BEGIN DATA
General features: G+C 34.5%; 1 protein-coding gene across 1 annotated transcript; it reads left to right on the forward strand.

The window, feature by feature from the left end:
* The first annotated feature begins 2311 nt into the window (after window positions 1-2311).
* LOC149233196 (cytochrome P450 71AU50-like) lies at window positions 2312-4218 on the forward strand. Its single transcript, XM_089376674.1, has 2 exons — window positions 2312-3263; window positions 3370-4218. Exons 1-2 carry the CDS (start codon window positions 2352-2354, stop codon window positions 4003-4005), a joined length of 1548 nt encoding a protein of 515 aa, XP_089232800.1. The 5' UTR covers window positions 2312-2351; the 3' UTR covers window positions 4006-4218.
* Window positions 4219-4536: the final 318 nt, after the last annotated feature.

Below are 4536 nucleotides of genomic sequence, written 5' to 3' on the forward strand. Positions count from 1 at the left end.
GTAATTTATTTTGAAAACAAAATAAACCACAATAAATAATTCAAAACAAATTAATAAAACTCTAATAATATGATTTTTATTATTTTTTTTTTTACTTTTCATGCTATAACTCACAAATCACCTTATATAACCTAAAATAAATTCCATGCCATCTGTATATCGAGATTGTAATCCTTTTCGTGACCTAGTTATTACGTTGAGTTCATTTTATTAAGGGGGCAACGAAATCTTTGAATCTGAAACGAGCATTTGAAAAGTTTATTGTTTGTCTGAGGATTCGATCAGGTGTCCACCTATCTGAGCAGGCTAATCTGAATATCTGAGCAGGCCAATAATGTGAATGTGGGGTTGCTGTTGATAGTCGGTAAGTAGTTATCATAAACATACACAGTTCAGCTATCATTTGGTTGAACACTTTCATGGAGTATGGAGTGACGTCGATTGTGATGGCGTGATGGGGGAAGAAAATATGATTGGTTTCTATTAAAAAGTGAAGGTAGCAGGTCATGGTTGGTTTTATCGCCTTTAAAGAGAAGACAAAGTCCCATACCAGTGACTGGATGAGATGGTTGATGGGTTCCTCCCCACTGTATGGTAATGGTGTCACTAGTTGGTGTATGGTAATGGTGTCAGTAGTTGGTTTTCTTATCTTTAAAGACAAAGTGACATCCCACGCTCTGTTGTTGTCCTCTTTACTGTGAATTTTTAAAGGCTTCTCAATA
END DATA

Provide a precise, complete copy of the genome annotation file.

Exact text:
General features: G+C 34.5%; 1 protein-coding gene across 1 annotated transcript; it reads left to right on the forward strand.

The window, feature by feature from the left end:
* The first annotated feature begins 2311 nt into the window (after window positions 1-2311).
* LOC149233196 (cytochrome P450 71AU50-like) lies at window positions 2312-4218 on the forward strand. Its single transcript, XM_089376674.1, has 2 exons — window positions 2312-3263; window positions 3370-4218. Exons 1-2 carry the CDS (start codon window positions 2352-2354, stop codon window positions 4003-4005), a joined length of 1548 nt encoding a protein of 515 aa, XP_089232800.1. The 5' UTR covers window positions 2312-2351; the 3' UTR covers window positions 4006-4218.
* Window positions 4219-4536: the final 318 nt, after the last annotated feature.

Below are 4536 nucleotides of genomic sequence, written 5' to 3' on the forward strand. Positions count from 1 at the left end.
GTAATTTATTTTGAAAACAAAATAAACCACAATAAATAATTCAAAACAAATTAATAAAACTCTAATAATATGATTTTTATTATTTTTTTTTTTACTTTTCATGCTATAACTCACAAATCACCTTATATAACCTAAAATAAATTCCATGCCATCTGTATATCGAGATTGTAATCCTTTTCGTGACCTAGTTATTACGTTGAGTTCATTTTATTAAGGGGGCAACGAAATCTTTGAATCTGAAACGAGCATTTGAAAAGTTTATTGTTTGTCTGAGGATTCGATCAGGTGTCCACCTATCTGAGCAGGCTAATCTGAATATCTGAGCAGGCCAATAATGTGAATGTGGGGTTGCTGTTGATAGTCGGTAAGTAGTTATCATAAACATACACAGTTCAGCTATCATTTGGTTGAACACTTTCATGGAGTATGGAGTGACGTCGATTGTGATGGCGTGATGGGGGAAGAAAATATGATTGGTTTCTATTAAAAAGTGAAGGTAGCAGGTCATGGTTGGTTTTATCGCCTTTAAAGAGAAGACAAAGTCCCATACCAGTGACTGGATGAGATGGTTGATGGGTTCCTCCCCACTGTATGGTAATGGTGTCACTAGTTGGTGTATGGTAATGGTGTCAGTAGTTGGTTTTCTTATCTTTAAAGACAAAGTGACATCCCACGCTCTGTTGTTGTCCTCTTTACTGTGAATTTTTAAAGGCTTCTCAATA